National organization selects UHV School of Nursing dean for advocacy award
Kathryn Tart, founding dean of the University of Houston-Victoria School of Nursing, recently was selected from 646 nursing deans across the nation to receive the American Association of Colleges of Nursing Advocate of the Year award for her work on behalf of the nursing profession.
"Dr. Tart is the founding dean of a young nursing program and has clearly made it a priority to engage in the advancement of nursing education and research policy on behalf of nursing students and faculty across the country," said Teri Murray, chair of the association's Government Affairs Committee and dean of the School of Nursing at St. Louis University in St. Louis, Mo.
Tart was named the 2009 AACN Advocate of the Year at the association's spring meeting in Washington, D.C. The award was given based on the visits Tart made to legislators during the association's spring and fall meetings, and the nursing advocacy messages she sent to legislators during the year.
"If we don't advocate for our profession, then policy changes occur more slowly or don't happen at all," Tart said. "I just feel very honored to have the UHV School of Nursing get more national exposure with this award."
Tart, who started her position at UHV in September 2008, has spoken with legislators both at the state and national level about the UHV School of Nursing and the importance of funding for nursing education, she said.
UHV didn't have a nursing program until 2006, and the Texas Higher Education Coordinating Board didn't approve a proposal until 2007 to allow the university to create a School of Nursing. The school now offers bachelor's and master's degrees in Victoria, Sugar Land and Katy. Its first attempt at national accreditation paid off in October when the Commission on Collegiate Nursing Education fully accredited the school's undergraduate and graduate programs for the next five years.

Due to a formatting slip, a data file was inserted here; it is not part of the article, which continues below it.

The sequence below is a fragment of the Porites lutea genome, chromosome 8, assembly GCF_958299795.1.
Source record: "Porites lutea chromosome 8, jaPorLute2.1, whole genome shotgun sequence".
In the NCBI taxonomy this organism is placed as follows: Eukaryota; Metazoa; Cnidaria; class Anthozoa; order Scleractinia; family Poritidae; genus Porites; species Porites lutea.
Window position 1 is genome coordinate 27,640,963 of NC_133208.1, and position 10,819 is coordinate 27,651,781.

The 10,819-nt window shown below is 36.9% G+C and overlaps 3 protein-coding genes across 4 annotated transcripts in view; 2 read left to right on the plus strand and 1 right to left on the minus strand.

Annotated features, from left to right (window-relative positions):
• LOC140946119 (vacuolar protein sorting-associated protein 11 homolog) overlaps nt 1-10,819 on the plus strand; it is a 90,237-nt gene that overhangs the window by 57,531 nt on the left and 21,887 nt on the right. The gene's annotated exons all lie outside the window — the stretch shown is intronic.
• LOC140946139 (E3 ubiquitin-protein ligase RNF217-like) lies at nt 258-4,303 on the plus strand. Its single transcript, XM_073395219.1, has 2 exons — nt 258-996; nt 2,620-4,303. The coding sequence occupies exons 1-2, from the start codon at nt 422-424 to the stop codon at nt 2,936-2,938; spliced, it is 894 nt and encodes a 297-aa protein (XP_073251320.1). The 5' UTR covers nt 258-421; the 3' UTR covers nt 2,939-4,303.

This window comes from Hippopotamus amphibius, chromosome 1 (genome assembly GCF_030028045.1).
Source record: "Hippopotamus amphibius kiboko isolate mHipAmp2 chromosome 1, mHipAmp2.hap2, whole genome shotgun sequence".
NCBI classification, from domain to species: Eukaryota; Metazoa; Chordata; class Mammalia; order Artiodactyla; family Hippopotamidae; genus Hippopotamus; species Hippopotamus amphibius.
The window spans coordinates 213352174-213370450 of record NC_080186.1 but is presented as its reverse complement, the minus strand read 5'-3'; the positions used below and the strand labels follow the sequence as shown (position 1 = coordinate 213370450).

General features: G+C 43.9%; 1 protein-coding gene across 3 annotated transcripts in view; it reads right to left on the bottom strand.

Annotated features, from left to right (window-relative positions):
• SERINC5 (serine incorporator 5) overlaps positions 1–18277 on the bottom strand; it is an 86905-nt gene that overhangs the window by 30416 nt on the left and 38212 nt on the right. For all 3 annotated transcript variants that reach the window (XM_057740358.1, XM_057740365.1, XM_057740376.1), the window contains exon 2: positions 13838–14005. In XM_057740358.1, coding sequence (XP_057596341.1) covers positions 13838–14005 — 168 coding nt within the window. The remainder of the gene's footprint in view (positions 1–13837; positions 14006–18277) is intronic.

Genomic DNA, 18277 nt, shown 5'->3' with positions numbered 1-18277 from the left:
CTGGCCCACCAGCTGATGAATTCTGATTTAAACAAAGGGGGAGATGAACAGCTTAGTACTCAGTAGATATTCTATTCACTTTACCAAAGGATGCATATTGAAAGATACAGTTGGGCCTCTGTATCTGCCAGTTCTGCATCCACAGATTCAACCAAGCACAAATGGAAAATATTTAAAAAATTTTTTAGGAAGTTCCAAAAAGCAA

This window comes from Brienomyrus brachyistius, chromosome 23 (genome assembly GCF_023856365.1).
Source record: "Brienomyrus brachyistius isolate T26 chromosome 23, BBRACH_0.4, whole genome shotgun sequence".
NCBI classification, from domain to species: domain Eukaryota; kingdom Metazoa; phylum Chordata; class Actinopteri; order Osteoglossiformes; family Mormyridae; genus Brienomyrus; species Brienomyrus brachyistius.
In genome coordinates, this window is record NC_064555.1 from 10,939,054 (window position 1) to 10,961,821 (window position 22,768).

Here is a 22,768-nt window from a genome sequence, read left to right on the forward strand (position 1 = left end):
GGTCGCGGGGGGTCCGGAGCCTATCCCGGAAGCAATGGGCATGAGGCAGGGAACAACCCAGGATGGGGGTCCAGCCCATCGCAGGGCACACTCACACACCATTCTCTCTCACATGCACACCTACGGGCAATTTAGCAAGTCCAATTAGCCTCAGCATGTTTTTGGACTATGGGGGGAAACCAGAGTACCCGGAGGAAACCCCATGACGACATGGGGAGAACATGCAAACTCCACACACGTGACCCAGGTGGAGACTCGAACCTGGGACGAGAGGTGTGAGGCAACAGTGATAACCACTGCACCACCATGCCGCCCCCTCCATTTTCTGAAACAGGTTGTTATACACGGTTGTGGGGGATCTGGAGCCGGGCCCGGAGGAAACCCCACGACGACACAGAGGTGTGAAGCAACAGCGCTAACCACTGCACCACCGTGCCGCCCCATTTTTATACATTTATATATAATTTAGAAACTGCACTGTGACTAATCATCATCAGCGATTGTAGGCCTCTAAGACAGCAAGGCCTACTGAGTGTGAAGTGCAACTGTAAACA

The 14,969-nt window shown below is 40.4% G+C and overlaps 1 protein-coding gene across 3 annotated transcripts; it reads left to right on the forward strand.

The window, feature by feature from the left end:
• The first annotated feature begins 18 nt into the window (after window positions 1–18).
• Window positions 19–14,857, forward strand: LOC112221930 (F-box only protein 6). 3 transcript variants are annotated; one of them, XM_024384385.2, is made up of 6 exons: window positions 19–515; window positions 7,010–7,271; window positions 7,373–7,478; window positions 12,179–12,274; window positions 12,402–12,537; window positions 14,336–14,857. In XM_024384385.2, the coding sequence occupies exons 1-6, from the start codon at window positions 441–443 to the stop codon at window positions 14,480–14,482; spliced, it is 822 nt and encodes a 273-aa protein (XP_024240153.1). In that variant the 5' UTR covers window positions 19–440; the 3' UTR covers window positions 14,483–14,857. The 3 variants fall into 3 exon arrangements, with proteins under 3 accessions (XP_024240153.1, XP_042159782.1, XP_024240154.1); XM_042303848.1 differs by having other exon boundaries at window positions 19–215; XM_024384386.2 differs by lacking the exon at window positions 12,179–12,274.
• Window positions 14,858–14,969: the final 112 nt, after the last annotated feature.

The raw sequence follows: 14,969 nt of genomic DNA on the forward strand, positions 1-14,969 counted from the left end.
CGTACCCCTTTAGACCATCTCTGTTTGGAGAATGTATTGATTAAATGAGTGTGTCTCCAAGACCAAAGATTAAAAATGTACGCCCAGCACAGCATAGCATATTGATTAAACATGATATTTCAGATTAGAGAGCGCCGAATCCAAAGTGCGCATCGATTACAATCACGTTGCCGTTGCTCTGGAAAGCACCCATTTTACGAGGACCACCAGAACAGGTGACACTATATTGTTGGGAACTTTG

"We're a new school and I'm a new dean, so I just thought it was really important for me to get involved," she said.
Tart has written letters on her own time to U.S. legislators asking them to support Title VIII of the Public Health Service Act, which provides funding for nurses, nursing students, nursing schools and healthcare facilities. Increased funding for nursing students is important so that more nurses will get advanced degrees, she said.
"Educational progression is so important within our profession because the more educated the nurse, the better care he or she can give patients," Tart said.
UHV President Tim Hudson said he has been impressed with Tart's work ethic since she first came to UHV.
"She is constantly educating people about the UHV School of Nursing and the nursing profession," he said. "I couldn't think of a more deserving recipient for this national award."